I am responding to Steve Russell’s column, “Tribal Elections in the Indian Wars.” I am reluctant to respond to such letters and columns because authors should be entitled to a wide breath of opinion and analysis.
But Steve has gone over the line with making wild, irresponsible and false allegations about my time in office. Perhaps he is thinking of the current chief, Bill John Baker, when he uses the words “master of cronyism.” Baker’s political house cleaning, replacing dedicated Cherokees with his own personal favorites and his campaign supporters, has drawn attention all over the Cherokee Nation, while my administration was marked by a willingness to work with all Cherokees and even hiring my own political opponents when they were the best qualified people for the job. I enjoy Steve’s effort at provocative writing and encourage him to continue but he should do so with allegations based on fact. Steve complains about and run downs the at-large candidates in the Cherokee Nation election. If he was so disgruntled about them, he should get off his self-righteous rump and run. He was eligible. There was no anchor tied to his waist holding him back from filing for At-Large Councilmember. I bet he would be a good one; he would have things straightened out overnight.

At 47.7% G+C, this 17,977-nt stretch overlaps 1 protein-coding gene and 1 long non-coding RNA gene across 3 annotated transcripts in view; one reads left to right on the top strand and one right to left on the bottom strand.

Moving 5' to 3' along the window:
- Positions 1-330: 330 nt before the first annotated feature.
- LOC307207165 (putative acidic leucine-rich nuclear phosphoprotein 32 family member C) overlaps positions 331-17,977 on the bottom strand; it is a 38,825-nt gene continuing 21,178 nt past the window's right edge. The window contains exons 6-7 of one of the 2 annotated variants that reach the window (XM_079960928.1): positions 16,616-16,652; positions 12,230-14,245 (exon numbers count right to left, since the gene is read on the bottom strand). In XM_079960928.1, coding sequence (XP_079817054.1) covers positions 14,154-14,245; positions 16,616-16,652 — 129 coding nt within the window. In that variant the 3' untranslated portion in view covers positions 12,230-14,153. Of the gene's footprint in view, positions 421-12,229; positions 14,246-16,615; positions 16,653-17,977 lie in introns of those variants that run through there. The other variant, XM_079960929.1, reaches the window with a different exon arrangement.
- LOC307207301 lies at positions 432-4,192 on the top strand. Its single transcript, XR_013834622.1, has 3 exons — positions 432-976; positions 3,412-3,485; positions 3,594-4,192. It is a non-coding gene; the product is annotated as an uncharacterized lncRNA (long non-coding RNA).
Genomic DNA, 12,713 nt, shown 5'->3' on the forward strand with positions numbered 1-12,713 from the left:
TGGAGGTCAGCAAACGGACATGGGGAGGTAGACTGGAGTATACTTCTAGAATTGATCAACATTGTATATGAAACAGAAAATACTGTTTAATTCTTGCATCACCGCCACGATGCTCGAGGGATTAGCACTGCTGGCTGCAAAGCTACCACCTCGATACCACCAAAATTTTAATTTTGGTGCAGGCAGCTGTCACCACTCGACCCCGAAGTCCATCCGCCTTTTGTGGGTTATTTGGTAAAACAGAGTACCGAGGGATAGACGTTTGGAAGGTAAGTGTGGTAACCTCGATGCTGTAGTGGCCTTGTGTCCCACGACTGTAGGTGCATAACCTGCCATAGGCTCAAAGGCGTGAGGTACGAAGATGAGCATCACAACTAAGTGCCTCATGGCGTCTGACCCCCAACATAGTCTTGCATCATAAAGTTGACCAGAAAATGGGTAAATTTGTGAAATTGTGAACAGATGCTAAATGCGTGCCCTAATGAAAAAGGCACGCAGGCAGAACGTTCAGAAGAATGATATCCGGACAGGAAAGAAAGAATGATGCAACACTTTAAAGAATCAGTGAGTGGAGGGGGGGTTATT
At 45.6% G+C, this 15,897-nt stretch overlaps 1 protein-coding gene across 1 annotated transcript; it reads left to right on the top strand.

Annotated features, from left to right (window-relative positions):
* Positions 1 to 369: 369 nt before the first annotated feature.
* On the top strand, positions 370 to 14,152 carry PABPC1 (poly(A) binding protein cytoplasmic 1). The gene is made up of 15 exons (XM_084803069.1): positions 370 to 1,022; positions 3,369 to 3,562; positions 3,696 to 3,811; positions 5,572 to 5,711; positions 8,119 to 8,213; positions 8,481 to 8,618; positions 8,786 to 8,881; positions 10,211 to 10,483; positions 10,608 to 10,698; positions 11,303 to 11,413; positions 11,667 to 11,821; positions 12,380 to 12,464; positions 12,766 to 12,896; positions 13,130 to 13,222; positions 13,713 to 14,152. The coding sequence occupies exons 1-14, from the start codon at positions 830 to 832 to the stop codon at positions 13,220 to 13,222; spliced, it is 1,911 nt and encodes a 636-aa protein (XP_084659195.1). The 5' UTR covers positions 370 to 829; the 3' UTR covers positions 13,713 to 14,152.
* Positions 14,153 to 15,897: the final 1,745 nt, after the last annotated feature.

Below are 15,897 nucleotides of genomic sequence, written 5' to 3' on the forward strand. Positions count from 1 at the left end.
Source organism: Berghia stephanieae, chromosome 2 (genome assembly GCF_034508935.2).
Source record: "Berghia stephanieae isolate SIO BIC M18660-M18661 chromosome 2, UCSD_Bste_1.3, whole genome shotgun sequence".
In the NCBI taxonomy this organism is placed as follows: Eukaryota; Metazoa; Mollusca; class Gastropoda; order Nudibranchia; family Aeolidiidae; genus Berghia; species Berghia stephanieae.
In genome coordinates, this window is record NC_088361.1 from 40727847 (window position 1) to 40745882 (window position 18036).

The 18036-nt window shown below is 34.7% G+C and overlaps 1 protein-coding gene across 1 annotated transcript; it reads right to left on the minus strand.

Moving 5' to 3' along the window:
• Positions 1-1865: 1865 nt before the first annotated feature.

Chad Smith was the principal chief of the Cherokee Nation from 1999 to 2011. His team improved healthcare services from $18 million to $310 million, created 5,000 jobs, and dramatically advanced its education, language, and cultural preservation programs including a pre-school to sixth grade Cherokee emersion school He is the author of “Leadership Lessons from the Cherokee Nation” published by McGraw-Hill and currently has a law and consulting practice.